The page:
Stephen Breyer second Bryan Series speaker

Mark your calendars and buy your tickets because US Supreme Court Justice Stephen Breyer will be speaking at the next Bryan Series. The event will be held on Wednesday, Oct. 2 at 7:30 p.m. in the Greensboro Coliseum Complex.

Breyer will mostly be discussing his new book, “The Court and the World.” In his novel, Breyer talks about the duties and responsibilities of the Supreme Court and the modern world. Breyer will also talk about the judicial process court cases that have been previously resolved by the Supreme Court.

Breyer began studying law at Stanford University, where he majored in philosophy and graduated in 1959. After graduating from Harvard Law School, he worked as a law clerk to Supreme Court Justice Arthur Goldberg. Breyer then returned to Harvard to teach law, but was promptly appointed by President Jimmy Carter to serve on the US Court of Appeals for the First Circuit in 1980. In 1994, Breyer was appointed to replace retired Justice Harry Blackmun by President Bill Clinton, and has served on the Supreme Court for 25 years since then.

Breyer has deliberated on a number of high profile cases, including Obergefell v. Hodges which forced states to recognize same-sex marriages performed out of state. Breyer voted in favor of the ruling and helped win marriage rights for thousands of gay couples. He is expected to talk about Obergefell v. Hodges and many other cases resolved by the Supreme Court.

Suzanne Ingram, director of the Bryan Series, recruited Breyer to speak. Every year, Ingram and her team assemble a group of speakers through a long but rewarding process.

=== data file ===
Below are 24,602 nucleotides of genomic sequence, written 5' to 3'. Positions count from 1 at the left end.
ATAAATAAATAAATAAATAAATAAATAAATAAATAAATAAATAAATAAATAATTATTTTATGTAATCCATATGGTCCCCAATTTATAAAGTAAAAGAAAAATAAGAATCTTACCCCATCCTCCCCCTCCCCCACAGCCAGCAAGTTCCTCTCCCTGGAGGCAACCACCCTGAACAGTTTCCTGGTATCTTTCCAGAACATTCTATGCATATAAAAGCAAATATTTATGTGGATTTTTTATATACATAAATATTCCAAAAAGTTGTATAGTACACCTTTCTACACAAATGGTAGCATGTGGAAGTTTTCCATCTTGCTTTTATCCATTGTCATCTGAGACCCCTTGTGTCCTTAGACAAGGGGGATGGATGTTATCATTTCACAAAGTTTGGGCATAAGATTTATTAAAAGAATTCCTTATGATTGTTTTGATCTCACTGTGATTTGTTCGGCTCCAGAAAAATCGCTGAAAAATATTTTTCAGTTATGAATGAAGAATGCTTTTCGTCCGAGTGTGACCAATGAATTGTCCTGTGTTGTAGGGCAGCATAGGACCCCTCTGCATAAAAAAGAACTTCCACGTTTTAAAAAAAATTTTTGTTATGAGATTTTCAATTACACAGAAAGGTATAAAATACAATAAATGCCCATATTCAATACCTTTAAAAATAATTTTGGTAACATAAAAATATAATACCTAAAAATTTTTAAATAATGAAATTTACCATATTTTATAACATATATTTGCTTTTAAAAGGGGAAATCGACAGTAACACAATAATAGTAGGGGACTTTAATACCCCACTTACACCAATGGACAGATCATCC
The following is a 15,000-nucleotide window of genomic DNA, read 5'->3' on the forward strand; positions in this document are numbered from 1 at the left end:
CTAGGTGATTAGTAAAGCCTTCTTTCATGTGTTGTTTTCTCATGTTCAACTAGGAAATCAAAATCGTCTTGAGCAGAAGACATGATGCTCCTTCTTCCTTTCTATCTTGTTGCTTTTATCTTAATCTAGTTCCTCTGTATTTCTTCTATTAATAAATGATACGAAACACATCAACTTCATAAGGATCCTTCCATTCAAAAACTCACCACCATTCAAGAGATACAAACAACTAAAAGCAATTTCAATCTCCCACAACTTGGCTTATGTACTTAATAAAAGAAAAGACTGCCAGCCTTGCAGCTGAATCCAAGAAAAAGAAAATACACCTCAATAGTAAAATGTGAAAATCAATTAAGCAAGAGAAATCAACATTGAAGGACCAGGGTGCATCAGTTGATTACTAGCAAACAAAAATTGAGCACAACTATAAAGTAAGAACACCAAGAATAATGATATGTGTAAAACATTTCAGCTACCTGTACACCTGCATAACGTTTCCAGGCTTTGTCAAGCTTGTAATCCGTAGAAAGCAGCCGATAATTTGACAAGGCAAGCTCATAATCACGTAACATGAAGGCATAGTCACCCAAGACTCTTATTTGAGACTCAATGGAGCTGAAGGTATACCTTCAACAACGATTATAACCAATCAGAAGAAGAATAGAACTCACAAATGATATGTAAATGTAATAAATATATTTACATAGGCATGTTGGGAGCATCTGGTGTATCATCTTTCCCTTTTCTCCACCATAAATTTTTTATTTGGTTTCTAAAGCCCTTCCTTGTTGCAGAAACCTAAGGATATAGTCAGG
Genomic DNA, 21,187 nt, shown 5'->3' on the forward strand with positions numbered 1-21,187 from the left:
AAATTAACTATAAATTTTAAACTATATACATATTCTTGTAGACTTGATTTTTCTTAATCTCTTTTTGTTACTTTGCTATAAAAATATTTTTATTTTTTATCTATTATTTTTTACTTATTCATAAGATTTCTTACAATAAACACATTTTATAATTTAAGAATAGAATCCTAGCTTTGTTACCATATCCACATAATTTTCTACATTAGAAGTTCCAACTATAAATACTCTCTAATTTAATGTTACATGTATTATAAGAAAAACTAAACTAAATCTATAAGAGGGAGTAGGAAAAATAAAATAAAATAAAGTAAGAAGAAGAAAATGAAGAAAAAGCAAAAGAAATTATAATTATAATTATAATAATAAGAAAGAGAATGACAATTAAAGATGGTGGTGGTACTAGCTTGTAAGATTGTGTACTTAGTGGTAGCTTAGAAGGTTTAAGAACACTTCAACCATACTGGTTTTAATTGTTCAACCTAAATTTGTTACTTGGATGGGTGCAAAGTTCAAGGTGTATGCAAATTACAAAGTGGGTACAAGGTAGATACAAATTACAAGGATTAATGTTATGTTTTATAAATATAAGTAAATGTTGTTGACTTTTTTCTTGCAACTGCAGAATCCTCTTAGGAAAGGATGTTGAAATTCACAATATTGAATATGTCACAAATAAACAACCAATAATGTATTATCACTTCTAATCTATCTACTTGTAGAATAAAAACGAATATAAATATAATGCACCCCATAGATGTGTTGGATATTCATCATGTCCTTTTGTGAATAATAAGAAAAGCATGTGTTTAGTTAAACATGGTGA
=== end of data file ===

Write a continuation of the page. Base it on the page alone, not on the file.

“We look for a variety of viewpoints,” Ingram said. “Having a Supreme Court justice speak is a truly rare opportunity.”

Although Breyer has extensive legal knowledge, his speech will not be esoteric in nature.

“This talk is for anyone who is interested in the way our judicial system works. You don’t have to be taking law classes to enjoy it,” Ingram said.

Justice Breyer is often described as pragmatic and an optimist by his peers. He frequently reaches across party lines to solve problems for the good of the United States. Overcoming party lines is a topic that Breyer will be addressing in his talk. 

Assistant Professor of Justice and Policy Studies Catherine Bonventre agrees with Breyer’s notion that party lines hinder the court’s ability to operate. 

“Political polarization could damage the legitimacy of the Court if the public perceives the Justices as acting more like politicians than judges,” Bonventre said. 

In today’s climate, where everything seems to be divided, the Supreme Court retains the ability to have a conversation rather than an argument.

This message of tearing down political walls seems to resonate through the Guilford community. Students are not only interested in attending the event to see a Supreme Court Justice, but also to hear what he has to say about not letting politics divide the community.

“I would be interested to go and learn how to set aside political bias in daily life,” said first-year Abdullah Shahid.

Other students were interested in knowing about the judicial process as a whole.

“I want him to talk about how the courts operate on a daily basis, things like how long trials take and what types of cases they get,” said first-year Maya Moore. 

Current Guilford students receive one free ticket to the event. Tickets will be available starting Monday, Sept. 23 and ending Wed, Oct. 2. To get your tickets, go to the Founders Hall info desk. Act quickly to take advantage of this amazing opportunity because tickets are distributed on a first come first serve basis.


Editor’s note: This story was originally published in Volume 106, Issue 1 of The Guilfordian on Oct. 4, 2019.